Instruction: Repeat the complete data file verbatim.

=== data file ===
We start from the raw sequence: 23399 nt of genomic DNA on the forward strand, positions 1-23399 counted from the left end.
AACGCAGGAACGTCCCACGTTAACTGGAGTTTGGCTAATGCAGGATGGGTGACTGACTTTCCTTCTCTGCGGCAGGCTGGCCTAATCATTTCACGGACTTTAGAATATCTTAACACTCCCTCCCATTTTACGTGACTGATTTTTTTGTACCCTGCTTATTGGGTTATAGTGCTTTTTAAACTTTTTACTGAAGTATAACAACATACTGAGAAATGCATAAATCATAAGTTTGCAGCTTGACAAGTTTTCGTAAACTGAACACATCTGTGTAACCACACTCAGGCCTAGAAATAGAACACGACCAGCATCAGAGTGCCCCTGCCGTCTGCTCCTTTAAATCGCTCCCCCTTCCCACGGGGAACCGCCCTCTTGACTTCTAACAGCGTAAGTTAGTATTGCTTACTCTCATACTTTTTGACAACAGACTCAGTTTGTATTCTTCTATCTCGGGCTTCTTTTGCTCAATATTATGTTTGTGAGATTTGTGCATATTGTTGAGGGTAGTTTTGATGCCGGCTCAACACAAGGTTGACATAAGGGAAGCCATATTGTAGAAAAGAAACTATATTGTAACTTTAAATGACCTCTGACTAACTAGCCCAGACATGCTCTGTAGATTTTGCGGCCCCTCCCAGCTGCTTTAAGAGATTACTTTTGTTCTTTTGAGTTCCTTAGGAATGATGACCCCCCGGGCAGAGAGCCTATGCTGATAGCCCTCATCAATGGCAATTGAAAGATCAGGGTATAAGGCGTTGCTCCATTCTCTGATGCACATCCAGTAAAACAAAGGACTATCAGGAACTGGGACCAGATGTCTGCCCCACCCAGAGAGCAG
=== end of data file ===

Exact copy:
We start from the raw sequence: 23399 nt of genomic DNA on the forward strand, positions 1-23399 counted from the left end.
AACGCAGGAACGTCCCACGTTAACTGGAGTTTGGCTAATGCAGGATGGGTGACTGACTTTCCTTCTCTGCGGCAGGCTGGCCTAATCATTTCACGGACTTTAGAATATCTTAACACTCCCTCCCATTTTACGTGACTGATTTTTTTGTACCCTGCTTATTGGGTTATAGTGCTTTTTAAACTTTTTACTGAAGTATAACAACATACTGAGAAATGCATAAATCATAAGTTTGCAGCTTGACAAGTTTTCGTAAACTGAACACATCTGTGTAACCACACTCAGGCCTAGAAATAGAACACGACCAGCATCAGAGTGCCCCTGCCGTCTGCTCCTTTAAATCGCTCCCCCTTCCCACGGGGAACCGCCCTCTTGACTTCTAACAGCGTAAGTTAGTATTGCTTACTCTCATACTTTTTGACAACAGACTCAGTTTGTATTCTTCTATCTCGGGCTTCTTTTGCTCAATATTATGTTTGTGAGATTTGTGCATATTGTTGAGGGTAGTTTTGATGCCGGCTCAACACAAGGTTGACATAAGGGAAGCCATATTGTAGAAAAGAAACTATATTGTAACTTTAAATGACCTCTGACTAACTAGCCCAGACATGCTCTGTAGATTTTGCGGCCCCTCCCAGCTGCTTTAAGAGATTACTTTTGTTCTTTTGAGTTCCTTAGGAATGATGACCCCCCGGGCAGAGAGCCTATGCTGATAGCCCTCATCAATGGCAATTGAAAGATCAGGGTATAAGGCGTTGCTCCATTCTCTGATGCACATCCAGTAAAACAAAGGACTATCAGGAACTGGGACCAGATGTCTGCCCCACCCAGAGAGCAG